In a recent article Sepaton's chief technology officer, Miki Sandorfi, described how he say Sepaton's de-duplication advantages against Avamer (owned by EMC) and FalconStor. Both of of these companies vigorously dispute many of Sanforfi's assertions. (Falconstor's comments can be seen here.)

EMC has sent me its comments as inserts placed in its copy of the original article text. I'm reproducing below exactly what it sent me.

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Techworld had the opportunity to discuss de-duplication technology and some other issues with Miki Sandorfi, SEPATON's chief technology officer. He explained how Sepaton's content-aware approach differed from hash-based approaches used by Avamar and FalconStor.

TW: Could you compare and contrast the sub-file de-duplication technologies of Avamar, FalconStor and Sepaton please?
MIKI SANDORFI: The hash-based data de-duplication approach (used by Avamar and FalconStor) is typically used with in-band de-duplication solutions. This model runs incoming data through a hashing algorithm (typically MD5), which results in an identifier that is assumed to be unique to that piece of data. It then compares that hash to previous hashes stored in a lookup table. If a match is found,then the data is discarded and a pointer to the existing hash is added.If it is not found, then the data is added to the lookup table.

The idea is that the lookup table will be populated with many hashes from the backup data, making it more efficient over time. Therefore, the best de-duplication ratios will not be achieved until the hash table is populated. There are other challenges with this approach that are summarized below.

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EMC RESPONSE - Any de-dupe approach relies upon pre-existing data. In fact, we can de-dupe within the first job whereas they must have a second job to perform de-duplication. Also, the EMC Avamar software uses SHA-1. Avamar operates globally and there is no single lookup table. We can de-duplicate at both source and target, looking at local caches or across Avamar storage nodes that comprise an Avamar grid.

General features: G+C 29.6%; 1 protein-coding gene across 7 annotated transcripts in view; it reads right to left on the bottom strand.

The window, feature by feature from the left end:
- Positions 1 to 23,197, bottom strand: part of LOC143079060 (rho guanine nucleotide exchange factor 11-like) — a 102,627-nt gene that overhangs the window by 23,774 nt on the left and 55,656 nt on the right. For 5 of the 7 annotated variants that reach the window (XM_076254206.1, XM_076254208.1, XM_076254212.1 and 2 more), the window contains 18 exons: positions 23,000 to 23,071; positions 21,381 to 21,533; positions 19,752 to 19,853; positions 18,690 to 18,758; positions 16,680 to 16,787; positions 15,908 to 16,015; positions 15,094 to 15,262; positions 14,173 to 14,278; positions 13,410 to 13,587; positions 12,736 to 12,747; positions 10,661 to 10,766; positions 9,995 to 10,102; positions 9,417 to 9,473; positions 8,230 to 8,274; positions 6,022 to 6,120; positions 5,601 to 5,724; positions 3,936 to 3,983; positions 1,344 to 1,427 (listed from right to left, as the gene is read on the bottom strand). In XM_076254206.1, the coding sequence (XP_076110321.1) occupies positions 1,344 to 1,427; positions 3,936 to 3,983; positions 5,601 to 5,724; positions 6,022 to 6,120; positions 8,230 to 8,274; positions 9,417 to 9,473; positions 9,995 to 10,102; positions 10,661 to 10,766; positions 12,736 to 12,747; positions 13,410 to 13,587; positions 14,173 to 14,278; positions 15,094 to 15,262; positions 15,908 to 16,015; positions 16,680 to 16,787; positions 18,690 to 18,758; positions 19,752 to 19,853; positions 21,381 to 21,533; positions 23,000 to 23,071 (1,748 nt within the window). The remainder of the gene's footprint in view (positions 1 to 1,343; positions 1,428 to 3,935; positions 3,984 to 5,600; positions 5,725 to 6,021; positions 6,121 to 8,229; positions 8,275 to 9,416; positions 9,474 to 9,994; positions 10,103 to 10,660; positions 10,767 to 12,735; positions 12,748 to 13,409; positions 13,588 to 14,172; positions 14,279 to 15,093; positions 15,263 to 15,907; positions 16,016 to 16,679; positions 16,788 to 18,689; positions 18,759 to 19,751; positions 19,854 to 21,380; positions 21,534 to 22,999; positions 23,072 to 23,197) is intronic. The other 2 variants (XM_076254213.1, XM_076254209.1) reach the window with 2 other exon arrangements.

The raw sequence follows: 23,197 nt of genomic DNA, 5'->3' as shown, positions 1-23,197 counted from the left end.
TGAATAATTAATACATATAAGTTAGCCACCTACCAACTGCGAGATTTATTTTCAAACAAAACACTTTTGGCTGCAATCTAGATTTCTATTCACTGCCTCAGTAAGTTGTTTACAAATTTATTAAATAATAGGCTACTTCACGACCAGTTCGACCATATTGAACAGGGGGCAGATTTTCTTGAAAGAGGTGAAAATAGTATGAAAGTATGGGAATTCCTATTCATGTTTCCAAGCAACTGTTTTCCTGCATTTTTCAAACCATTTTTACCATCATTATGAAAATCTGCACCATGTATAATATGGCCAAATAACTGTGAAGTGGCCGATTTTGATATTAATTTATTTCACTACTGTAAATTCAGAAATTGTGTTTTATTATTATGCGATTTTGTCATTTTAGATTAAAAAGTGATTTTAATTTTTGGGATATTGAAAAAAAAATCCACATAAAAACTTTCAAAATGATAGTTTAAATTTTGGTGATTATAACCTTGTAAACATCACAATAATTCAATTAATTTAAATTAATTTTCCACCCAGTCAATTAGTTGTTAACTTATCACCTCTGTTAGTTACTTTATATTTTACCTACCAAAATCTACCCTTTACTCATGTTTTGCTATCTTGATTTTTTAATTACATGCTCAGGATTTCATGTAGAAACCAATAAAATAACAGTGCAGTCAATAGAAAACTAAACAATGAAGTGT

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Hash-based data de-duplication requires substantial CPU performance because all of the hashes are generated by the CPU in real time. The more granular (e.g. the smaller the size of each piece of data being hashed) the hash, the more CPU-intensive and slow the process becomes.

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EMC RESPONSE -This is an incorrect statement. The CPU usage of the hashing function is independent of object size; it is a function of the total data set size. There is more lookup with smaller objects, but this is not CPU intensive. In fact, our software reduces weekly CPU load by dramatically reducing the amount of work required on client systems for backup and recovery (by up to 20x). By performing de-duplication at the client, we eliminate the "bottle-necking" of inline approaches.

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Another drawback relates to the size of the hash table and where it resides. Storing the hash table on disk further degrades performance. While storing it in memory increases performance, it requires that the table size (and thus amount of data protected) is constrained by the amount of memory in the system. Hash collisions and subsequent data integrity issues are possible. Maximum backup set size per appliance is also limited. Technologies using this method cannot de-duplicate data across appliances.

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EMC RESPONSE - The constraint "cannot de-duplicate data across appliances" does not apply to us. Same for "Maximum backup set size." We use a very small memory footprint across all the clients - only during backup operations, which are fast - in order to de-duplicate quickly. Memory available in the Avamar server scales as nodes are added to the Avamar storage grid. We eliminate the avalanche of data at the top of the mountain, rather than de-duplicating inline at the target or the base of the mountain, after the avalanche has formed.

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FalconStor has taken a mixed approach with its SIR Technology. It uses a ContentAware type approach to identify common objects and then uses hashing to find the redundancies. Because hashing is fundamentally part of finding redundancies, the algorithm is classified as hash-based.

The content-aware aware approach (used by SEPATON) is entirely different. This approach focuses on out-of-band data de-duplication. Data is backed up to the VTL first. When a backup set has completed, the data de-duplication process begins. This approach allows for unimpeded backup performance since de-duplication is not being performed on incoming data.

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EMC RESPONSE - This totally ignores LAN/WAN based efficiencies of client side de-duplication. While it allows for unimpeded backup performance, it does not reduce backup times like EMC's approach, which dramatically reduces the amount of work required for backup. They are still forced to move full backups on a recurring basis, so - to reiterate our previous comment - they are de-duplicating at the base of the mountain, after the avalanche has formed.